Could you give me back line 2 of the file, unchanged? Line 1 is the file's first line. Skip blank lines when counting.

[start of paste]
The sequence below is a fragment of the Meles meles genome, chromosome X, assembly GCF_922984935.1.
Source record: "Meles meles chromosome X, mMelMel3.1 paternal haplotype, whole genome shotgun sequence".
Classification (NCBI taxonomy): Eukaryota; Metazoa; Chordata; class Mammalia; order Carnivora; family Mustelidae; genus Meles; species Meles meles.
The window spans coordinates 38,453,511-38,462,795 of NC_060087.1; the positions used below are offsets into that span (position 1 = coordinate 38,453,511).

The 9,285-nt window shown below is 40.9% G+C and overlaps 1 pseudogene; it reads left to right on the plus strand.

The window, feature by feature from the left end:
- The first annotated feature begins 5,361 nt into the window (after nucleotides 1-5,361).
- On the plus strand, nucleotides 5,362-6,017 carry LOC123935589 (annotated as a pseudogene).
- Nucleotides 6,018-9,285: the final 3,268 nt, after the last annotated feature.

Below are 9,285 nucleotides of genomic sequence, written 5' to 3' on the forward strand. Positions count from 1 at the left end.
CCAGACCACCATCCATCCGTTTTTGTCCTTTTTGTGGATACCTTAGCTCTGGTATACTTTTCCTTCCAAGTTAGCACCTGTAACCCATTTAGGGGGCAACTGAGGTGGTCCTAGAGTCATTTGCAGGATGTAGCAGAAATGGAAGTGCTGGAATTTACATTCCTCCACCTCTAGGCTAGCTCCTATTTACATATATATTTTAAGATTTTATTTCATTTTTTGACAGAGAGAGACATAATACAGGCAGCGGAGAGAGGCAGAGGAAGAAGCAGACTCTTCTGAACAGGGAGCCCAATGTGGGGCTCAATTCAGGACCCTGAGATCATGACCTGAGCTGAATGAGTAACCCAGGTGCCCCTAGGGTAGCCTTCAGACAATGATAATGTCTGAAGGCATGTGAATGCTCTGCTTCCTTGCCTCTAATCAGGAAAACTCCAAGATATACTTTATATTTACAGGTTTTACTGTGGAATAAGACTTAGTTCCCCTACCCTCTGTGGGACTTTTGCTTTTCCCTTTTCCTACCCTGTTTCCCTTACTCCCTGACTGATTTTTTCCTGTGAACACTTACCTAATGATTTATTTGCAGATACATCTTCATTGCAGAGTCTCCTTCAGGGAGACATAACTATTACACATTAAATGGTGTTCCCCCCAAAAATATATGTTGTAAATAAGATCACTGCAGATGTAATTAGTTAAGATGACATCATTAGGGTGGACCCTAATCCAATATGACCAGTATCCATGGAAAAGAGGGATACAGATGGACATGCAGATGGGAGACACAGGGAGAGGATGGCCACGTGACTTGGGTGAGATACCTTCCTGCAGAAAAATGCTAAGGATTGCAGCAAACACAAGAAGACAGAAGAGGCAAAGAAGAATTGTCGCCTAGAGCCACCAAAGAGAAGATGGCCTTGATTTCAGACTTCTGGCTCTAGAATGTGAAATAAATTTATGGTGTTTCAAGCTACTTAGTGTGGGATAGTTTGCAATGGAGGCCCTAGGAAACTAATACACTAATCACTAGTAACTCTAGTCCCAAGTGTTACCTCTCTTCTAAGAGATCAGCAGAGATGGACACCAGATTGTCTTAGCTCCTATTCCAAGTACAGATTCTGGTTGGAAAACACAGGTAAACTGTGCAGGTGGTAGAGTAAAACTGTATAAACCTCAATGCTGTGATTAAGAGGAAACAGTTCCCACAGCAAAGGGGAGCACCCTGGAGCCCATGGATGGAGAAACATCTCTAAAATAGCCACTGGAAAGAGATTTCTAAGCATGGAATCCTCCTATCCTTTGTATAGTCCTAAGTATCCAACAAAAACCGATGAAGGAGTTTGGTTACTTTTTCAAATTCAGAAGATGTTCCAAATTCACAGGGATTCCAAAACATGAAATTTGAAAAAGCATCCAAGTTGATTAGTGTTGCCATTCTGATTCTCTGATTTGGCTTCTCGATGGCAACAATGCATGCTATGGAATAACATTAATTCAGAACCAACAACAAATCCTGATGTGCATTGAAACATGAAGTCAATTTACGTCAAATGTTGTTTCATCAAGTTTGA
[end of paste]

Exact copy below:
Source record: "Meles meles chromosome X, mMelMel3.1 paternal haplotype, whole genome shotgun sequence".